Man with a plan to make his garden grow serenely
Spencer Viner makes the best of his small Bounds Green space
“Not a clipped affair, but in a small space you must have discipline” was the first remark I noted from Spencer Viner during a visit to him and his garden near Bounds Green. We had not yet stepped out of his kitchen door into the graceful, calm beyond, but the tone was already clear. However, his “not clipped” should be read as not stiff or military, rather than taken literally. He certainly does clip, but his pruning is to create space, light, order, balance, rather than tension or dominion.
Spencer’s choice of career as a garden designer arose from a particular form of work experience. His parents cared for their north London garden, but his eyes were not opened to plants and landscaping until he spent a year on a kibbutz in Israel. He worked there under the guidance of an elderly man from Poland, and discovered what he wanted to do. Having studied landscape architecture at Leeds, he returned to Israel to be a domestic garden designer for five years till the pull of family brought him back to London.
Spencer’s emphasis is on foliage, shape, form. He tries to expand people’s knowledge of plants, coaxing them away from the mundane. Beyond naming a well-known chain supplier and expressing a preference for grouping similar plants together, as opposed to the “mixed salad” approach, I failed to get him to say which plants he finds mundane. But his own garden, which is in the National Gardens Scheme (NGS) Yellow Book for the first time this year, is a persuasive argument for limiting the palette, resisting temptation at the garden centre, etc. Although the gentlest of people to talk to, he is given to bracing comment such as: “A lot of gardens get lost in a muddled concept. You have to keep to an idea.”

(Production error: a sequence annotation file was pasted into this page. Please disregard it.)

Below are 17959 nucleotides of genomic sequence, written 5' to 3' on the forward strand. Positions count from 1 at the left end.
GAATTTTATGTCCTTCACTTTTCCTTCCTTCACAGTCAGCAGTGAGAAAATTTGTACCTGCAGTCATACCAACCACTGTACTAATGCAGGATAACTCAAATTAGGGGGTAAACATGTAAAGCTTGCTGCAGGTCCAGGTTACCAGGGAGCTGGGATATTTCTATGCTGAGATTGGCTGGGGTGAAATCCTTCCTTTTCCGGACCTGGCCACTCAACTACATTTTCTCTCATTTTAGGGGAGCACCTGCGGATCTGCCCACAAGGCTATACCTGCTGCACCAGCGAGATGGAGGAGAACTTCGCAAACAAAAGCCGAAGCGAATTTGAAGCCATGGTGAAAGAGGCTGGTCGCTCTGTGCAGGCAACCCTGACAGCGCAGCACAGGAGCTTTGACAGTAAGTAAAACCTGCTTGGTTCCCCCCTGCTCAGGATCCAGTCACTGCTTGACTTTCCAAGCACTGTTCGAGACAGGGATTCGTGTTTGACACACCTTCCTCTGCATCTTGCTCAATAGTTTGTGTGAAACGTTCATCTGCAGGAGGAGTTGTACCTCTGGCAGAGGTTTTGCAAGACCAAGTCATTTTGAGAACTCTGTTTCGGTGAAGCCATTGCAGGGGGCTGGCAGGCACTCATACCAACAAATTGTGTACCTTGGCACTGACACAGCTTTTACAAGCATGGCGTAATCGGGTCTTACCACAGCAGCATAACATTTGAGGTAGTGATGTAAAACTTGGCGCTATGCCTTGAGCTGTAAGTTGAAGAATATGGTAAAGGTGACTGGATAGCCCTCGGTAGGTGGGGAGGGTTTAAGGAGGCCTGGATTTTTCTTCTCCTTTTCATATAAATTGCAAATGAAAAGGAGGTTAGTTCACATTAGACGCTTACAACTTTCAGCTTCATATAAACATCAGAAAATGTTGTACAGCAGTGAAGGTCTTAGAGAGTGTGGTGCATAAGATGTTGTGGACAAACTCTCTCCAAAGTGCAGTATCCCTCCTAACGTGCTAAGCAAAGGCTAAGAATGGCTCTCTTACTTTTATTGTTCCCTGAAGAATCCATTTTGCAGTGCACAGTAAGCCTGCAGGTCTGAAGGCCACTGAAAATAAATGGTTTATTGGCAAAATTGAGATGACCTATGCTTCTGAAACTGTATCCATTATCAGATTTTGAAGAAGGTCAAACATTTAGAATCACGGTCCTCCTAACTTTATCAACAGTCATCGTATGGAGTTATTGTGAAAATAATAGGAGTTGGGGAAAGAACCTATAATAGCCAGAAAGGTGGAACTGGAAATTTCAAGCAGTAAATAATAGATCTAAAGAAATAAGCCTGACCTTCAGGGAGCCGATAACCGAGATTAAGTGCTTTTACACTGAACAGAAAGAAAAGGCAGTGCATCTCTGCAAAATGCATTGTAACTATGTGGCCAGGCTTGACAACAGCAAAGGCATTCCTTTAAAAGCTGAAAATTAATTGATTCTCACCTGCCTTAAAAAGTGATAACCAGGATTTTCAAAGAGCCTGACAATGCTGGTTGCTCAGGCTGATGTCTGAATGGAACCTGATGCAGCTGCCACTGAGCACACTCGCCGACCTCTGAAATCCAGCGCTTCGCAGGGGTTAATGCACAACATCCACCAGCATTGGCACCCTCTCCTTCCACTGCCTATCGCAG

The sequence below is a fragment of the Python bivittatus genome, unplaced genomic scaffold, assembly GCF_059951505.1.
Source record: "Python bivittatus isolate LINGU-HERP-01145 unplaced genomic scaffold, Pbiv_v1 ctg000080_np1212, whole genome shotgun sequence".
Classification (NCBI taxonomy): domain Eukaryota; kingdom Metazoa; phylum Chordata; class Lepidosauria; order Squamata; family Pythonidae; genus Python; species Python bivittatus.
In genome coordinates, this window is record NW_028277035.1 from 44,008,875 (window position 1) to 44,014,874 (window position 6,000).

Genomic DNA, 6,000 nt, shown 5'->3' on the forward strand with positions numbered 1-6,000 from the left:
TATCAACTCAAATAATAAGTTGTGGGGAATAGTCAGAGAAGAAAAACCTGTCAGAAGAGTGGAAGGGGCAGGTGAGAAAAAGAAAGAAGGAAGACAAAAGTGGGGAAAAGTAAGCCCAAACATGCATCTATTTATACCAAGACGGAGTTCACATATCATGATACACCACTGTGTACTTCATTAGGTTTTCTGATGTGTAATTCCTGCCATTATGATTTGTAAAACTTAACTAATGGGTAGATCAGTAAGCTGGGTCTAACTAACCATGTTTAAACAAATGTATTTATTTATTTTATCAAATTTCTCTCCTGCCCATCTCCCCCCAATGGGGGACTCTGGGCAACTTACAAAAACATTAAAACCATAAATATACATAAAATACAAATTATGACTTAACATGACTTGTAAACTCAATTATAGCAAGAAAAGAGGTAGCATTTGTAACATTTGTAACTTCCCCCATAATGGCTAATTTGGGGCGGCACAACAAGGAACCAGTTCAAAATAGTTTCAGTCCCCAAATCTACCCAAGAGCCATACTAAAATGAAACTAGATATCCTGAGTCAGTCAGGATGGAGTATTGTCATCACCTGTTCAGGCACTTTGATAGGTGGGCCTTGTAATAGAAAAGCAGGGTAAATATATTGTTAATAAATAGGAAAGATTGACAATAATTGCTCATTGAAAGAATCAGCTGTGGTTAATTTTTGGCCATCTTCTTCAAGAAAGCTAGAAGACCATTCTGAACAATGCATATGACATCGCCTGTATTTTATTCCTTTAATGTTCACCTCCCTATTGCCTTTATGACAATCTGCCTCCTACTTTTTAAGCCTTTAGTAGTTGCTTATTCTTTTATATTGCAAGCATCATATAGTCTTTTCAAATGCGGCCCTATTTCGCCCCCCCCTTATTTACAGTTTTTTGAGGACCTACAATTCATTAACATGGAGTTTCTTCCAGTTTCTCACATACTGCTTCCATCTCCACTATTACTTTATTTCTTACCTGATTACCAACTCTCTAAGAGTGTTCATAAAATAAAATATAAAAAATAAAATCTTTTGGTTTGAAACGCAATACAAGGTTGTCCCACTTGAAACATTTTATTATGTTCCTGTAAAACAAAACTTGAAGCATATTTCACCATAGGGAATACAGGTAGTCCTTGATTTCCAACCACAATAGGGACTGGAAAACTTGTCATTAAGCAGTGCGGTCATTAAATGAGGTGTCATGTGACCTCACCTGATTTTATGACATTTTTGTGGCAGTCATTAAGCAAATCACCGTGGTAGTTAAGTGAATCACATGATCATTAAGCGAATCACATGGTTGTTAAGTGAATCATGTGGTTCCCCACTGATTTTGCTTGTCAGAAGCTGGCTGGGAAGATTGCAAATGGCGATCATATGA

When Spencer moved to Brownlow Road seven years ago, the back garden was just paving and scruffy grass. He has been working on it ever since, making it beautiful. There are no designery tricks, nothing aggressive, expensive or alarming, just a small area made to seem spacious, serene, aquiver with leaves, breeze, light, accompanied by ringing notes from a set of low-pitched wind chimes. Without being “Japanese”, the tendency is zen, with modernism in the mix.
The kitchen door into the garden leads past a large Echium to a paved terrace with a pergola supporting Clematis viticella, Trachelospermum jasminoides and Wisteria japonica. The pergola is above a singular table, made from ancient grey Spanish wood studded with sharp stones, topped with a sheet of glass. The stones, sticking up like rows of teeth, were for separating fibres for textile production.
Sitting at the table gives a view of the garden. It is enclosed within what seem like walls but are sheets of marine ply, variously greyish blue or white, with pleached limes planted at intervals along them. Ahead is a weeping willow, invisibly contained so it will not grow huge; to left and right are rectangular beds planted with Hydrangea paniculata, Hydrangea villosa, Prunus “Accolade”, Cornus kousa, Miscanthus “Morning Light”.
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Spencer has three sets of two concrete manhole rings as plant containers and one set as a lily pond. They look great, their matt, unobtrusive grey a foil for Eucalyptus niphophylla with Cotinus “Grace”, Bamboo phyllostachys nigra, and an olive tree. A lot of Spencer’s plants would grow too big were it not for his love of the art of pruning. He says: “You can enjoy so many trees if you go in for hard pruning … where you can’t spread out, you can go up.” His small garden, containing a catalpa, a Scots pine, a willow and a number of limes, is living proof.
Spencer Viner’s garden at 94 Brownlow Road, Bounds Green, is open for the NGS on Sunday, September 2, from 2pm to 6pm. Details of his garden design practice are at www.northeleven.co.uk.